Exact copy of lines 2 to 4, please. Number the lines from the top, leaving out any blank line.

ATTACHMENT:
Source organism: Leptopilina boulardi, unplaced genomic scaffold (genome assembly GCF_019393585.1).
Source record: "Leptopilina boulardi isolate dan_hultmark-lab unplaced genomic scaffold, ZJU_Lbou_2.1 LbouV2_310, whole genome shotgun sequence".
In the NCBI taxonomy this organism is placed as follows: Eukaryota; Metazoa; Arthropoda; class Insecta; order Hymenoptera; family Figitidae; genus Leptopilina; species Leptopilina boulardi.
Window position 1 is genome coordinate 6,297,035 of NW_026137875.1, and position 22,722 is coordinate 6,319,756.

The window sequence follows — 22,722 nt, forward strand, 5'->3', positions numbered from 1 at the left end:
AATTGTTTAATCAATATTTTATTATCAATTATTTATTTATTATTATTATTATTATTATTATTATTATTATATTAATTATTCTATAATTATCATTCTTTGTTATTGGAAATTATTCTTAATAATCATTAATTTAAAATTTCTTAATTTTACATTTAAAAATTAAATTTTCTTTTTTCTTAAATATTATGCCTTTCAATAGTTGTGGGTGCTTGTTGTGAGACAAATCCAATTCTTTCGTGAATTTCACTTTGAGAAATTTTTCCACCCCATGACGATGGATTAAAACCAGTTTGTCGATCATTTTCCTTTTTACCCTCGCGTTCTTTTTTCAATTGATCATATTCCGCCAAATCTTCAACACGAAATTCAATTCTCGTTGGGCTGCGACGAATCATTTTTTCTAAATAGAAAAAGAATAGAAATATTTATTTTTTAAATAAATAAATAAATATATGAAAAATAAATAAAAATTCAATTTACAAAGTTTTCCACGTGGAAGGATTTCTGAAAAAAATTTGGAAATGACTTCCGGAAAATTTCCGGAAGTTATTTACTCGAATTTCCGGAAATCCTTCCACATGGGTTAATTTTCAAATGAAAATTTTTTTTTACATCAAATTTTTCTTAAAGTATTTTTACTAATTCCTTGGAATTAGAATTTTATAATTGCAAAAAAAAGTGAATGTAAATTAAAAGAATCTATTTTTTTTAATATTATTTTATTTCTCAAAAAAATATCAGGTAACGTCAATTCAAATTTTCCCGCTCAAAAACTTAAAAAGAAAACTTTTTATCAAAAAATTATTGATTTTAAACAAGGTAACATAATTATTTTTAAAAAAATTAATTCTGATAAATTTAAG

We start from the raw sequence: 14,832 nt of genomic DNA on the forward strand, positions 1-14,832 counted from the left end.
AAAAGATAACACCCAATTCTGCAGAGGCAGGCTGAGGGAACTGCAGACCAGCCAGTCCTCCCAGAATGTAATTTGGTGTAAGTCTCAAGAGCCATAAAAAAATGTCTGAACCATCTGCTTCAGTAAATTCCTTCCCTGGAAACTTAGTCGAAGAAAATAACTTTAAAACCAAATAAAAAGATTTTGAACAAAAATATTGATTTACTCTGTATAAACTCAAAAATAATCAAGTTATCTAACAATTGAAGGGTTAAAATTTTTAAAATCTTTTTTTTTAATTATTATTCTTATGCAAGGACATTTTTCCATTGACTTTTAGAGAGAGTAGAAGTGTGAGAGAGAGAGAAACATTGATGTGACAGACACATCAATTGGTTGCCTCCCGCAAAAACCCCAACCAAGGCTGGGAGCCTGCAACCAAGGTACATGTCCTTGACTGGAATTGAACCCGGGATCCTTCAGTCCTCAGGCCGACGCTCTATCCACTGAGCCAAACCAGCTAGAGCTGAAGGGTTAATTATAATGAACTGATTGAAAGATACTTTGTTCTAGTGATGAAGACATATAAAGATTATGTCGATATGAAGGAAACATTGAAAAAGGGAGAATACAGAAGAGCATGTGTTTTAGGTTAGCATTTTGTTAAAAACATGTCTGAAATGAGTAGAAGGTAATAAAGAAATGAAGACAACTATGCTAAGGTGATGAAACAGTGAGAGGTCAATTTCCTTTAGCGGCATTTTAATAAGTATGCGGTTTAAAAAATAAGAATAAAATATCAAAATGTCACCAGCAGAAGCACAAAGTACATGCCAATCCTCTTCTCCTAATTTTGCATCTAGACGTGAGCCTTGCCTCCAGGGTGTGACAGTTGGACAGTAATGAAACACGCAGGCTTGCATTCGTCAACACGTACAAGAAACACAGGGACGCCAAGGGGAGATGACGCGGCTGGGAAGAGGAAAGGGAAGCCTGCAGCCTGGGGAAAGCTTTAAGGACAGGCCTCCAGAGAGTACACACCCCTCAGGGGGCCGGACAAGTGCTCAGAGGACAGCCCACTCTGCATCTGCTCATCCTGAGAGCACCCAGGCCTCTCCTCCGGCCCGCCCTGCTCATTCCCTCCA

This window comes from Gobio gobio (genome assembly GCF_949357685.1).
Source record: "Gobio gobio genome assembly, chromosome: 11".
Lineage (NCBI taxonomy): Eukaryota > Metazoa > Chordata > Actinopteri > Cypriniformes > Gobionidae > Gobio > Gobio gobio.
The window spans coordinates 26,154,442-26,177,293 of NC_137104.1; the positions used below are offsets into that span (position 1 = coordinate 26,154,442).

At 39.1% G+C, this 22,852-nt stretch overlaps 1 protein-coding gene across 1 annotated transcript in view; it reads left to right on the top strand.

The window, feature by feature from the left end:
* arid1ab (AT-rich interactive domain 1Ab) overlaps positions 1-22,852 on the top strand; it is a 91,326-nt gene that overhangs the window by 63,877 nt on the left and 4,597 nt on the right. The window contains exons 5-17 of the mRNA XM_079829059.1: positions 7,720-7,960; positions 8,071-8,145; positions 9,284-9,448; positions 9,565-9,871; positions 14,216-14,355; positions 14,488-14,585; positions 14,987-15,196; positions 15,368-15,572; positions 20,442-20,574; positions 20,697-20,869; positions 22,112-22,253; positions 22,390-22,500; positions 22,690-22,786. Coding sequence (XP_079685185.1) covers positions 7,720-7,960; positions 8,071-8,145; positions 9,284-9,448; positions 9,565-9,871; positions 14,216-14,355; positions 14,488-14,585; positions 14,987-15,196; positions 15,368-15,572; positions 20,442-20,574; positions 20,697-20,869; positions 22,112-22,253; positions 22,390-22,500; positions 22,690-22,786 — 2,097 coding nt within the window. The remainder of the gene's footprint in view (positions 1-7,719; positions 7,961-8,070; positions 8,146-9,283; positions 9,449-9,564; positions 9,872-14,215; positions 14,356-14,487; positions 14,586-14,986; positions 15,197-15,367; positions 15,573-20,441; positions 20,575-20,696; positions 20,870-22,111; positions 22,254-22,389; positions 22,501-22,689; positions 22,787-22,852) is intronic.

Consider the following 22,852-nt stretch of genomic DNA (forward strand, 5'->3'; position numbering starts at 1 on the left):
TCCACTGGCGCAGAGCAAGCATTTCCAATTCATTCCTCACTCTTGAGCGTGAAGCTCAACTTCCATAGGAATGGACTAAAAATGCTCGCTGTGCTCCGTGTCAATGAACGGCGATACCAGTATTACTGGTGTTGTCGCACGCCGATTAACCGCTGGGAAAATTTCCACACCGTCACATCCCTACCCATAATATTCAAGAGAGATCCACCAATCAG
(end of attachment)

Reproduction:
Source record: "Leptopilina boulardi isolate dan_hultmark-lab unplaced genomic scaffold, ZJU_Lbou_2.1 LbouV2_310, whole genome shotgun sequence".
In the NCBI taxonomy this organism is placed as follows: Eukaryota; Metazoa; Arthropoda; class Insecta; order Hymenoptera; family Figitidae; genus Leptopilina; species Leptopilina boulardi.
Window position 1 is genome coordinate 6,297,035 of NW_026137875.1, and position 22,722 is coordinate 6,319,756.